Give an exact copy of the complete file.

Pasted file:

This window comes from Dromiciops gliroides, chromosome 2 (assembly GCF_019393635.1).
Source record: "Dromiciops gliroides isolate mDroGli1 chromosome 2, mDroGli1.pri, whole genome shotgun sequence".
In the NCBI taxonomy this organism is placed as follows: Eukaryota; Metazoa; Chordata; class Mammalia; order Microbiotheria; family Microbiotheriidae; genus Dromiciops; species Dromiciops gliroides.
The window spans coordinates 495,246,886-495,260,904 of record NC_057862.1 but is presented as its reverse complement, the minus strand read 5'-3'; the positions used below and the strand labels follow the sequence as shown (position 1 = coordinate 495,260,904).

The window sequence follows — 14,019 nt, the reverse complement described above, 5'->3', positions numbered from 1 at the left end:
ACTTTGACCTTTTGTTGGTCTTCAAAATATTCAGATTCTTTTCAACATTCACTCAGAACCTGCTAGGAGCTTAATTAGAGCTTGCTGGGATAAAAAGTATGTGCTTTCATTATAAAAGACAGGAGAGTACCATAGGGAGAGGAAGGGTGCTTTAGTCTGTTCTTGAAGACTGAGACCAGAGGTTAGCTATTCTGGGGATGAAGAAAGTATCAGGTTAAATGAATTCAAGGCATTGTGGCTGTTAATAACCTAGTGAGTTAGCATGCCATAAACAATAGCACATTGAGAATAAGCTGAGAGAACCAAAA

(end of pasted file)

This window comes from Dromiciops gliroides, chromosome 2 (assembly GCF_019393635.1).
Source record: "Dromiciops gliroides isolate mDroGli1 chromosome 2, mDroGli1.pri, whole genome shotgun sequence".
In the NCBI taxonomy this organism is placed as follows: Eukaryota; Metazoa; Chordata; class Mammalia; order Microbiotheria; family Microbiotheriidae; genus Dromiciops; species Dromiciops gliroides.
The window spans coordinates 495,246,886-495,260,904 of record NC_057862.1 but is presented as its reverse complement, the minus strand read 5'-3'; the positions used below and the strand labels follow the sequence as shown (position 1 = coordinate 495,260,904).

The window sequence follows — 14,019 nt, the reverse complement described above, 5'->3', positions numbered from 1 at the left end:
ACTTTGACCTTTTGTTGGTCTTCAAAATATTCAGATTCTTTTCAACATTCACTCAGAACCTGCTAGGAGCTTAATTAGAGCTTGCTGGGATAAAAAGTATGTGCTTTCATTATAAAAGACAGGAGAGTACCATAGGGAGAGGAAGGGTGCTTTAGTCTGTTCTTGAAGACTGAGACCAGAGGTTAGCTATTCTGGGGATGAAGAAAGTATCAGGTTAAATGAATTCAAGGCATTGTGGCTGTTAATAACCTAGTGAGTTAGCATGCCATAAACAATAGCACATTGAGAATAAGCTGAGAGAACCAAAA